Low-Cost ClickHouse clusters using Hetzner Cloud with Altinity.Cloud Anywhere

For many developers, running ClickHouse economically is very important, and Altinity provides the tools to do so. This article will guide you on how to quickly setup a small ClickHouse cluster on Hetzner Cloud using K3s Lightweight Kubernetes and Altinity.Cloud Anywhere. Hetzner Cloud is not officially supported yet, but this article will give you an introduction to how you can bring your own Kubernetes to Altinity.Cloud. Altinity.Cloud Anywhere is all about giving our customers freedom and control over their infrastructure and data while automatically managing ClickHouse not in our Kubernetes but in your Kubernetes cluster.

What do you need?

First, you need to be thrifty and be the kind of person who enjoys and values freedom and control and therefore fundamentally dislikes any kind of vendor lock-in.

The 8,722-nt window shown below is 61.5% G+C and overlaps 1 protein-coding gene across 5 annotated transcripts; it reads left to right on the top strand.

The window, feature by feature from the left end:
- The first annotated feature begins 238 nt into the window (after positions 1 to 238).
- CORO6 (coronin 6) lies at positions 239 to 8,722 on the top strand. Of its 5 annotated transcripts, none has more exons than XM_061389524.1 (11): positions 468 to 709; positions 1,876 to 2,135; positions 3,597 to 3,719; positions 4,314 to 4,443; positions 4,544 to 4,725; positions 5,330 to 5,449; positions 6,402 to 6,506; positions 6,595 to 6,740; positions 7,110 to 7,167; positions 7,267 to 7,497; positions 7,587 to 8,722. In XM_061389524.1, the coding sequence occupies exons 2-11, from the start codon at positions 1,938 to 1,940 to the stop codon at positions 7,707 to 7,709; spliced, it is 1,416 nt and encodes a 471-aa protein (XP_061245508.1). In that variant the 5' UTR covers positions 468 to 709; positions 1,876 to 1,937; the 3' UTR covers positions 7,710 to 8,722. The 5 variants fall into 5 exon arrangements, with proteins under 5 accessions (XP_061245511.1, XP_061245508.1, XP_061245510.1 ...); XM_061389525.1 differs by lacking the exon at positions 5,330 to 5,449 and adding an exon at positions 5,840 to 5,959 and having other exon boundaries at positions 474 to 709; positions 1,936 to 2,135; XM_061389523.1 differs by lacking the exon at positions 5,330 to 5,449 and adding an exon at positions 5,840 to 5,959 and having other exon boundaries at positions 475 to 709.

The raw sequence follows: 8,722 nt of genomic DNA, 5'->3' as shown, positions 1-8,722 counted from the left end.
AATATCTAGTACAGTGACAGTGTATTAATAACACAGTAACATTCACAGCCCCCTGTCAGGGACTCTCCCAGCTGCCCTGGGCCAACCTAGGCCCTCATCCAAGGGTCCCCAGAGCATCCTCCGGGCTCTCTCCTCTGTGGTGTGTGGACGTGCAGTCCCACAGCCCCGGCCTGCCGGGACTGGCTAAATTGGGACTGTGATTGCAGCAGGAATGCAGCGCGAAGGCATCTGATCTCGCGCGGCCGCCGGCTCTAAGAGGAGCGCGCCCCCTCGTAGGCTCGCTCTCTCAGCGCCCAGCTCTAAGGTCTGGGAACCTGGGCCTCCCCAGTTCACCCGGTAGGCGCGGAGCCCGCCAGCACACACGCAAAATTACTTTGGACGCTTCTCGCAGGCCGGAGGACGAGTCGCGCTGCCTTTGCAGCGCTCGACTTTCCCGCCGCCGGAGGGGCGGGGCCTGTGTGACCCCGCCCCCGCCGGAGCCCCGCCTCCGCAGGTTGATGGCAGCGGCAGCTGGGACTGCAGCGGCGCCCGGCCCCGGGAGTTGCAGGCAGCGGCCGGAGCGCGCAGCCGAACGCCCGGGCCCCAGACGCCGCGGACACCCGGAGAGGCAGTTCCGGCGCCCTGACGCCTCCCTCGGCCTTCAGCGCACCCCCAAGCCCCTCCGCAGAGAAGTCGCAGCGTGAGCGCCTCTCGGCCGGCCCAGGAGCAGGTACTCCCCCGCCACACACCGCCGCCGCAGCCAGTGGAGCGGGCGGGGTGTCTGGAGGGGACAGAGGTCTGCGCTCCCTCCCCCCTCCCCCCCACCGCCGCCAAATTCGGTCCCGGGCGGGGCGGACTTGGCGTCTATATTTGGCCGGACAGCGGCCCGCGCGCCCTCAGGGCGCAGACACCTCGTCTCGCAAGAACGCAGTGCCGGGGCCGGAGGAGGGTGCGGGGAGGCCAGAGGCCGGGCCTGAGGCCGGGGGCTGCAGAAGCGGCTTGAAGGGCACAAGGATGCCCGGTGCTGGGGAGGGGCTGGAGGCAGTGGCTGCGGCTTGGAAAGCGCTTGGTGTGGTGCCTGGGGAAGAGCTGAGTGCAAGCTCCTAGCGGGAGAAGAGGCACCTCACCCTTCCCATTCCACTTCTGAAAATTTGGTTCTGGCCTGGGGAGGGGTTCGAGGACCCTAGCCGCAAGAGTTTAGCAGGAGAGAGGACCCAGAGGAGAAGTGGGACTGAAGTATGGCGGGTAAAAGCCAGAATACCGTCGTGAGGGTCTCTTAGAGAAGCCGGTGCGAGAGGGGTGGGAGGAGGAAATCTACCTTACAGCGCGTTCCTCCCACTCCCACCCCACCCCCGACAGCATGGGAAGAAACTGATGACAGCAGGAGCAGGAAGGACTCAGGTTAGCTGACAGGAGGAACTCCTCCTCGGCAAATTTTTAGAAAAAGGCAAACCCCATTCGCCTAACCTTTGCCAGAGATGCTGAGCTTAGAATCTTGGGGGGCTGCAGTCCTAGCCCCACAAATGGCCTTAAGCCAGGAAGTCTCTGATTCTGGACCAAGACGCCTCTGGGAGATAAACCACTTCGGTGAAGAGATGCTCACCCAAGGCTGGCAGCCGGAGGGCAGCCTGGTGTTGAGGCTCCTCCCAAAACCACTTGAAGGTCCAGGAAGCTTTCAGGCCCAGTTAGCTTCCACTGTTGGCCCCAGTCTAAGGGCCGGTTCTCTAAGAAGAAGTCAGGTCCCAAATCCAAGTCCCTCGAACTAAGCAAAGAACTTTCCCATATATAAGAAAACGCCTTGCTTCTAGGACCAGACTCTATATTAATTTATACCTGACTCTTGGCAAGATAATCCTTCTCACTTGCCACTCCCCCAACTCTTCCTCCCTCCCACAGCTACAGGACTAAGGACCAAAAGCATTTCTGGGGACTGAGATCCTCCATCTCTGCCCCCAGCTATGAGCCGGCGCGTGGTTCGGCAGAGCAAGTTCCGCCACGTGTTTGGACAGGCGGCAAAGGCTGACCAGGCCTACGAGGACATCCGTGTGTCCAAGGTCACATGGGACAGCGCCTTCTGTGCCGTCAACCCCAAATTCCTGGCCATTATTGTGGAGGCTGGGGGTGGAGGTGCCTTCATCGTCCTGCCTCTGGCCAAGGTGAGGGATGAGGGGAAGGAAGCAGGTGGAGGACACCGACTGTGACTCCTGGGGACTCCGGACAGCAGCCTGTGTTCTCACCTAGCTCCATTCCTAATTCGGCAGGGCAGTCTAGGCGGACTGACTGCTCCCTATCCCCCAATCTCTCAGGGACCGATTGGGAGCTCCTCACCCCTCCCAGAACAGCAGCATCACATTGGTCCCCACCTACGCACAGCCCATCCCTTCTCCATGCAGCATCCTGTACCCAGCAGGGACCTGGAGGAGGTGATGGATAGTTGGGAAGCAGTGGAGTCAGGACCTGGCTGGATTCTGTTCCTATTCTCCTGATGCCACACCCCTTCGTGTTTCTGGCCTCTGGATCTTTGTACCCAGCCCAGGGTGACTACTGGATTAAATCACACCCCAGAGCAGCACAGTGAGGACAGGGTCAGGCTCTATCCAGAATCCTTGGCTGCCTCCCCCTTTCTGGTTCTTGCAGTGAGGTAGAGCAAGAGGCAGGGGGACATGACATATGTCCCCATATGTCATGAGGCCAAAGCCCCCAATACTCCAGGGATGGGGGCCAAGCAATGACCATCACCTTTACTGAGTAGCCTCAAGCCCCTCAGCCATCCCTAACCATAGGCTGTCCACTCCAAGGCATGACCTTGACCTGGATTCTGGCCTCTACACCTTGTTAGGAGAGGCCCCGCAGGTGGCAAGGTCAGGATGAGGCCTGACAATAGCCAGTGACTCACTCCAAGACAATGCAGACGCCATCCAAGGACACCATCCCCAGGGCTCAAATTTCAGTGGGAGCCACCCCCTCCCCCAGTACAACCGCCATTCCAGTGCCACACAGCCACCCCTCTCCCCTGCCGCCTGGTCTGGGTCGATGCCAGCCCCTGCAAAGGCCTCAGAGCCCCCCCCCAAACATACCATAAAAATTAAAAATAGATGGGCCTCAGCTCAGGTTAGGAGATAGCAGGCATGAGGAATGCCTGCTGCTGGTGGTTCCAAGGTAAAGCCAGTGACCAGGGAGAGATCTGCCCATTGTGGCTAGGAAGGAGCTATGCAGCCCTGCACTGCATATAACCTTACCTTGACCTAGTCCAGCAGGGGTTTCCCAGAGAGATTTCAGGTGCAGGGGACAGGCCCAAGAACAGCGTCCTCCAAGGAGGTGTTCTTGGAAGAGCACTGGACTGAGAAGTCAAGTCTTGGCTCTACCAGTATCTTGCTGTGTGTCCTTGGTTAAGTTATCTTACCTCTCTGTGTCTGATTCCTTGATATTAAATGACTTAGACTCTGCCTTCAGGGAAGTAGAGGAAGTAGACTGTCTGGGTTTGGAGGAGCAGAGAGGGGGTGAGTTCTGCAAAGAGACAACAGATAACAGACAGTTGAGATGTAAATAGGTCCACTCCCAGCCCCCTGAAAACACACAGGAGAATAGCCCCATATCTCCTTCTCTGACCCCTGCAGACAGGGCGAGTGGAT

thrift·y /ˈTHriftē/:
adjective: (of a person or their behavior) using money and other resources carefully and not wastefully.

Second, to get us started on our thrifty ClickHouse cluster, you need to have a Hetzner Cloud account, so if you don’t have one, then go to to complete this step.

Once you get your account, you are all set to get your ClickHouse running in the cloud in no time!

Hetzner Cloud

In order to run our ClickHouse cluster, we need to use a thrifty cloud provider, and Hetzner Cloud is one of them.

We will build our sample cluster using their CPX31 servers for €16.18 per month (April, 2023)


and their block storage volumes, which will cost us about €5.24 per month for 100 GB of data.

Create a new Hetzner Cloud project

Now, login to your Hetzner Cloud account and create a new project. Let’s call it My ClickHouse Cloud.
Go to Hetzner Cloud Console and click on New Project card. Then enter My ClickHouse Cloud as the project name. Finally, click the Add project button as shown below.


You should now have My ClickHouse Cloud project ready.

Before we can create cloud resources and set up K8s Kubernetes there, we need to create an API token.